Good Sleep Matters to All

Sleep stories spanned the generations this week, from teenagers to seniors.

In “Wake up when? Minnesotans should back bills for later school starts,” an editorial I wrote for the Star Tribune, I cited the biological reasons that teenagers need more sleep and argued that we should support legislation (SF 2938 and HF 3256) that would require secondary schools to start after 8:30 a.m.

Our teenagers’ health and well-being, now and in the future, depends on their getting optimal sleep. “Our future capacity for discipline and resilience, our compulsions and our tempers all can be predicted by the changes taking place in our sleeping brains as teenagers. Composed of more than 100 billion evolving nerve cells, the mind remodels itself nightly. While adolescents sleep, brain connections that number in the trillions are working to master skills ranging from calculus to free throws, while emotional circuits ready themselves for unforeseeable stresses ahead.”

Sleep is different in teenagers than it is during any other time of life. Teenagers across the board, and across cultures, are wired to stay up later. It’s what we in sleep science call “a delayed circadian rhythm.” So to get optimal sleep, teenagers naturally tend to sleep longer.

Early starts to school prevents teenagers from getting the sleep they need. Research by University of Minnesota researcher Kayla Wahlstrom shows that delaying high school start times “increases sleep intake, improves academic achievement and decreases behavioral problems.” Delayed start times also decreased illicit substance abuse, truancy and motor vehicle accidents.

While research is clear about delayed start times and the benefits to students, connection between sleep and a risk factor for Alzheimer’s disease is just beginning to emerge.

According to a new study by researchers at the National Institutes of Health, “losing just one night of sleep led to an immediate increase in beta-amyloid, a protein in the brain associated with Alzheimer’s disease.”

The buildup of amyloid plaques is considered one of the hallmarks of Alzheimer’s disease. These plaques are created by beta-amyloid proteins that clump together. Beta-amyloid is a metabolic waste product that exists in the fluid between brain cells.  In mice, acute deprivation increases beta-amyloid levels. This recent study is one of the first to show that sleep might play a role in removing beta-amyloid in the human brain. 

It will be interesting to see the evolution of research related to sleep and Alzheimer’s disease; whether there is a proven connection remains to be seen. It’s already clear, however, poor sleep increases the risk factors for heart disease and obesity, and even slight sleep deprivation can affect memory, judgment and mood. So there are plenty of good reasons to get your sleep, no matter how old or young you are.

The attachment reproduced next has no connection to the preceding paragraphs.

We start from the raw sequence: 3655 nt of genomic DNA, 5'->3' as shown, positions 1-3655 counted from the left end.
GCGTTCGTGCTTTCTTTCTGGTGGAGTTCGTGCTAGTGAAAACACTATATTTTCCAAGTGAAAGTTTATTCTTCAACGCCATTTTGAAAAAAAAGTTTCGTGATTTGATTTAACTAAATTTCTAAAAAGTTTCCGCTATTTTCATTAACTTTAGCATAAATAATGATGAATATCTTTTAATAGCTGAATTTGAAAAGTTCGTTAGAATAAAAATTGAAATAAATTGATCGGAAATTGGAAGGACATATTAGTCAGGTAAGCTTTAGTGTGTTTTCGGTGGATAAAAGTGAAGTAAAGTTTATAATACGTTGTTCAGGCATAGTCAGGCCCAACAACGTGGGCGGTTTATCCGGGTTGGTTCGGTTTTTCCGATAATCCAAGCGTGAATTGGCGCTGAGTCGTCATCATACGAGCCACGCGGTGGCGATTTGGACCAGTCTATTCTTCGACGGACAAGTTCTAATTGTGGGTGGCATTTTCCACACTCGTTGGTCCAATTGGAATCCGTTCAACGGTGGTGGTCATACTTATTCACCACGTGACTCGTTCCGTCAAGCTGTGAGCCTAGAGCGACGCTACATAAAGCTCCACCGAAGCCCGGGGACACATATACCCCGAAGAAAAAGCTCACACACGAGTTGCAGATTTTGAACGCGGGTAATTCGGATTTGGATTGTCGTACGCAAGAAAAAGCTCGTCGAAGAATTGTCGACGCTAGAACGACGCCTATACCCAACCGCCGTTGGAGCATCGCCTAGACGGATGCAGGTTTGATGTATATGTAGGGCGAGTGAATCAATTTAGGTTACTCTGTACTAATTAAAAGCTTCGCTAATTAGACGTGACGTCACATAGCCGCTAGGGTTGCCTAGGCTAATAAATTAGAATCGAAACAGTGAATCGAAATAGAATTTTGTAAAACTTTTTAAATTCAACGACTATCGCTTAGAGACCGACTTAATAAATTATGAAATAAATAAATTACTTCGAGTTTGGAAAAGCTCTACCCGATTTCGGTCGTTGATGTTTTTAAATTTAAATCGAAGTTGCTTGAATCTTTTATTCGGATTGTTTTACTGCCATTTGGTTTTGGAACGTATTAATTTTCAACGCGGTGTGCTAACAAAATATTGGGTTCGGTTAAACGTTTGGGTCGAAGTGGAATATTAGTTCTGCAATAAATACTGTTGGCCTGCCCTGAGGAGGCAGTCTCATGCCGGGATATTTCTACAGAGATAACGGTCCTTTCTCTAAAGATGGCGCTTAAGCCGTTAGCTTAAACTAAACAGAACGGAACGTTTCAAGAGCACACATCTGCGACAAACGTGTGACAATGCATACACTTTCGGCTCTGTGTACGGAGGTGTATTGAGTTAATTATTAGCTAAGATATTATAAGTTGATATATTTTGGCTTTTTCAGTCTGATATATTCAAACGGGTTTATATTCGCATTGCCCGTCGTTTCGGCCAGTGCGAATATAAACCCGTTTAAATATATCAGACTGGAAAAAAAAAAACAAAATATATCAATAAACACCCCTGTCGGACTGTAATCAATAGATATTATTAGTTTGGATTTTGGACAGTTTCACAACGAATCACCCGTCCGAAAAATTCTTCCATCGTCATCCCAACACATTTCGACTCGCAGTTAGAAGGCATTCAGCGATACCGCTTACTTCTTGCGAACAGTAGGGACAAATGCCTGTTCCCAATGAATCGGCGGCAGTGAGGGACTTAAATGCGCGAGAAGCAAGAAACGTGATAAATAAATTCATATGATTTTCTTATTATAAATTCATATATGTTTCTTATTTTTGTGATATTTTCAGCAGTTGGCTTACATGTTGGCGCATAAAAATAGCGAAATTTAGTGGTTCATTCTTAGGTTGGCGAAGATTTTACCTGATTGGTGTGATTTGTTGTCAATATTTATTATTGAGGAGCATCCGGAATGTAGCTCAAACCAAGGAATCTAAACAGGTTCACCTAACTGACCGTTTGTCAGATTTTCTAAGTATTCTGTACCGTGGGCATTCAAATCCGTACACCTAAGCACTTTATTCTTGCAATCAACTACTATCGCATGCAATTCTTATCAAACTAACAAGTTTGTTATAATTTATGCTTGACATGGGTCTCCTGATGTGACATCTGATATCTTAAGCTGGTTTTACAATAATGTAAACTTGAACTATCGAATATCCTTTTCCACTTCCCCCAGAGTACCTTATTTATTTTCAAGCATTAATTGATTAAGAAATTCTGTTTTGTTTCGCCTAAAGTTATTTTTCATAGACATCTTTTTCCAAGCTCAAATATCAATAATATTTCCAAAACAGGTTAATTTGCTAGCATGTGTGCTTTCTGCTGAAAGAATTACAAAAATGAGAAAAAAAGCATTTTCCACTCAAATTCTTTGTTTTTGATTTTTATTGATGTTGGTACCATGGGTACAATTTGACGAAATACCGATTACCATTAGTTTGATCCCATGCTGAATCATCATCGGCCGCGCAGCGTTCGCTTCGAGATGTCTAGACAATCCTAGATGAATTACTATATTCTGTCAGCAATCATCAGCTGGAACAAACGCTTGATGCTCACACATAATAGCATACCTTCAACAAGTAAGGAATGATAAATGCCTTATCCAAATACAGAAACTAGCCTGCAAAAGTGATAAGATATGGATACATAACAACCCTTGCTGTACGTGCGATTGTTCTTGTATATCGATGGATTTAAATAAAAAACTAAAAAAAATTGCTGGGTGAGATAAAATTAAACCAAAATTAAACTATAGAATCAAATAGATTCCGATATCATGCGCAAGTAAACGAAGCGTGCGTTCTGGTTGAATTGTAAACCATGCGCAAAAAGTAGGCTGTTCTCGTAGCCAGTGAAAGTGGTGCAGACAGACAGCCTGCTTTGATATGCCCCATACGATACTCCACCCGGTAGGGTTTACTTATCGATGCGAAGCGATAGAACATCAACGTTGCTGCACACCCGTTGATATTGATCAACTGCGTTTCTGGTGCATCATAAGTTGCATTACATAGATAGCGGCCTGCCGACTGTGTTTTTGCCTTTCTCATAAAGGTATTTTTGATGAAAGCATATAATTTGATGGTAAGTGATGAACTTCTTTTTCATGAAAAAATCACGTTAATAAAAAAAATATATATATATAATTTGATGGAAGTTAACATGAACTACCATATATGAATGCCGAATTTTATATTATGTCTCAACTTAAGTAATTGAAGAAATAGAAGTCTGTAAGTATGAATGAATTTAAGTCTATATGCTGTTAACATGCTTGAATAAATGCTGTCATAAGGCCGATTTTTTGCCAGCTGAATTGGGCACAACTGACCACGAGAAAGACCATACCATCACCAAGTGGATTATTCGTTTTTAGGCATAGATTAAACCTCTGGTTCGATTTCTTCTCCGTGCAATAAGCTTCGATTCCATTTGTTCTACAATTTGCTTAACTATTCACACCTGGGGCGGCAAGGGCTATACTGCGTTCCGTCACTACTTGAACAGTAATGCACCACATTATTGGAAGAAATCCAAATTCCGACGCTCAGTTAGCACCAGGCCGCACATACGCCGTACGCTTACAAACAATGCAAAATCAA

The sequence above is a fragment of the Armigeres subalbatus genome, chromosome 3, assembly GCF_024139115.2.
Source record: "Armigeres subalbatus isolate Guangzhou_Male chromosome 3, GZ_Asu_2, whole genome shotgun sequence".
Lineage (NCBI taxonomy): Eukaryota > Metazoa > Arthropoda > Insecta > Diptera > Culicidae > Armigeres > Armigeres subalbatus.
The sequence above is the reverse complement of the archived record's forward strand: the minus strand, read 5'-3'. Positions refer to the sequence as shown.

Daylight Savings Time Highlights Poor Sleep Habits

Daylight savings makes one thing clear: most people are lousy sleepers. Normally, an hour shift in sleep should not make much difference. But for many people, the annual spring time shift makes for a very hard week—or worse.

 

Party’s Over: Post-Super Bowl, Olympics Sleep Tips

Sleep is underrated today in our overcommitted lives. That’s why we’re launching a Sleep Blog to promote the benefits of sleep. And not just any sleep: optimal sleep.

For most people, optimal sleep means that they get between seven and nine hours of sleep each night, fall asleep within 15-20 minutes of lying down, and sleep continuously without long periods of lying awake. But optimal sleep isn’t just about the sleeping process itself; it’s about how you feel afterward. With optimal sleep you wake up feeling refreshed and you feel alert and productive during waking hours.

Basically, optimal sleep is what many Minnesotans did not experience over the month between hosting Super Bowl LII and watching Minnesotans compete—and win gold medals!—in the 2018 Winter Olympics in Pyeongchang, South Korea, a 15-hour time difference.

What's the best way for us to collectively recover? We’d like to kick off our Sleep Blog with some tips:

1. Increase the number of hours you're sleeping at night. When you get 4 hours of sleep or fewer a night for a week, your performance equates to what it would be if you were beyond the legal limit of alcohol consumption (read: drunk). So you need to increase the number of hours you're sleeping, particularly as you’re trying to recover. The general rule is that the number of hours of sleep you miss in a given night requires that many days to recover. That's right days. So, get sleeping, Minnesota!

2. Nap! That is if you nap for less than 30 minutes or for more than 90 minutes. Deep sleep usually occurs after 30-60 minutes of sleep, and a full sleep cycle is about 90 minutes. Sleep is cumulative so 20-30 minutes will add up; it's not a waste of time. If you have 90 minutes or more, nap away. But if you nap between 30 and 90 minutes watch out: you may wake up feeling groggy and a little disoriented, and it's hard to shake off. You risk feeling worse after your nap than before.

3. Cut off caffeine after noon and don’t eat large meals before bedtime. Times of high stress and activity can lead to unhealthy drinking and eating habits. When the rush is over, it’s important for people to get back to their routine. A good place to start is to avoid alcohol within 4 hours of bedtime, caffeine after 12pm (noon), and large meals right before bed as they affect one’s ability to fall, and stay, asleep.

Follow these tips for a speedy recovery from short-term sleep deprivation and for healthy sleep habits in general. Sleep well, Minnesota!